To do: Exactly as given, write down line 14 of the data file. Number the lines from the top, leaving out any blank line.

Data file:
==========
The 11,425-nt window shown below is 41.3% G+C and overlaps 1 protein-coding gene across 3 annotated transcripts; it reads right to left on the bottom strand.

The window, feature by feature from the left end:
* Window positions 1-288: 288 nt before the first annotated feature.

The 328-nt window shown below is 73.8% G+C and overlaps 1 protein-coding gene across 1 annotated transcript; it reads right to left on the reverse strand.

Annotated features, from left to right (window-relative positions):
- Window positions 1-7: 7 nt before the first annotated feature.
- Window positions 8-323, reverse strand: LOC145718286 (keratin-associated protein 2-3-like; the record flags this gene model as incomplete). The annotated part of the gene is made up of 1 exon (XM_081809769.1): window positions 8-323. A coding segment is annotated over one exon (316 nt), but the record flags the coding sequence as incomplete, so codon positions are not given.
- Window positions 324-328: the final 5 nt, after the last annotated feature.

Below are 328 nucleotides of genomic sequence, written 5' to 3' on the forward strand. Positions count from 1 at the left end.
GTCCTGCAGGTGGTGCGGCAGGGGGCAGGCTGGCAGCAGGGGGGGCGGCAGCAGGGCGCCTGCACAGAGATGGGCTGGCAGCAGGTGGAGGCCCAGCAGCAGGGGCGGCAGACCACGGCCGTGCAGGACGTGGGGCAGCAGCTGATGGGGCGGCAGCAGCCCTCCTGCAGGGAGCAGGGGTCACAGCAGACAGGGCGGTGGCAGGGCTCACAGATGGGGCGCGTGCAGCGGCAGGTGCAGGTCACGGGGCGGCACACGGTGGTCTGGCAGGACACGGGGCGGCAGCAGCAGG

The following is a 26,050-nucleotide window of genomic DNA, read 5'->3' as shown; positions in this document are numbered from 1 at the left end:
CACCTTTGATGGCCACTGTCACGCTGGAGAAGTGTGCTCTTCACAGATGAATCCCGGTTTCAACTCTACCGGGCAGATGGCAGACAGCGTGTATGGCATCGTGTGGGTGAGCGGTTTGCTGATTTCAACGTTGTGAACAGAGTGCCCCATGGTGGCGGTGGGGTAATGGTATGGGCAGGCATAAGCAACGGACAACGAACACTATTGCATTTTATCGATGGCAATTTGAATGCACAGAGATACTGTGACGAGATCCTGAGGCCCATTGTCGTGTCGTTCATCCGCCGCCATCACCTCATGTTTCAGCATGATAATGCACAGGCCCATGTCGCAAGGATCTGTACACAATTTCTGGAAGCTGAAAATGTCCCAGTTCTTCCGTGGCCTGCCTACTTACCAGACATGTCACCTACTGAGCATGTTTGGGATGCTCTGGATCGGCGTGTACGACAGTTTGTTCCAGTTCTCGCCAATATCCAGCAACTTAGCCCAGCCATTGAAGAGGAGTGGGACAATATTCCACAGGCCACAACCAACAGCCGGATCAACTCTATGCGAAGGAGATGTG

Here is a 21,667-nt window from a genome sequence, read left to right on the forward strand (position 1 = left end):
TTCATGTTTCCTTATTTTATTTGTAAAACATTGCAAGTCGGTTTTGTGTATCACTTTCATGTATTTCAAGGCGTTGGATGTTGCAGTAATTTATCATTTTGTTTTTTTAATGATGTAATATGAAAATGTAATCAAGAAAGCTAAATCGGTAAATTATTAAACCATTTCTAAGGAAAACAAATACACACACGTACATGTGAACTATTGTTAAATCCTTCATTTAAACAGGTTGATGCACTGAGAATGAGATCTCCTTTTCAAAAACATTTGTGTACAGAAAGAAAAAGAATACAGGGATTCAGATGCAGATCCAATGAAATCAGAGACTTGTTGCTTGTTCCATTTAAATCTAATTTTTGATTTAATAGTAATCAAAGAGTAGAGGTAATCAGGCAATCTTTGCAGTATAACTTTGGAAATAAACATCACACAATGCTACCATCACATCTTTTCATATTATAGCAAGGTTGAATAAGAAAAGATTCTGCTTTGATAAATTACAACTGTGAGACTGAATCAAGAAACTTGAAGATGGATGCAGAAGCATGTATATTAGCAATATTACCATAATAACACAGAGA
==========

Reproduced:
TTCATGTTTCCTTATTTTATTTGTAAAACATTGCAAGTCGGTTTTGTGTATCACTTTCATGTATTTCAAGGCGTTGGATGTTGCAGTAATTTATCATTTTGTTTTTTTAATGATGTAATATGAAAATGTAATCAAGAAAGCTAAATCGGTAAATTATTAAACCATTTCTAAGGAAAACAAATACACACACGTACATGTGAACTATTGTTAAATCCTTCATTTAAACAGGTTGATGCACTGAGAATGAGATCTCCTTTTCAAAAACATTTGTGTACAGAAAGAAAAAGAATACAGGGATTCAGATGCAGATCCAATGAAATCAGAGACTTGTTGCTTGTTCCATTTAAATCTAATTTTTGATTTAATAGTAATCAAAGAGTAGAGGTAATCAGGCAATCTTTGCAGTATAACTTTGGAAATAAACATCACACAATGCTACCATCACATCTTTTCATATTATAGCAAGGTTGAATAAGAAAAGATTCTGCTTTGATAAATTACAACTGTGAGACTGAATCAAGAAACTTGAAGATGGATGCAGAAGCATGTATATTAGCAATATTACCATAATAACACAGAGA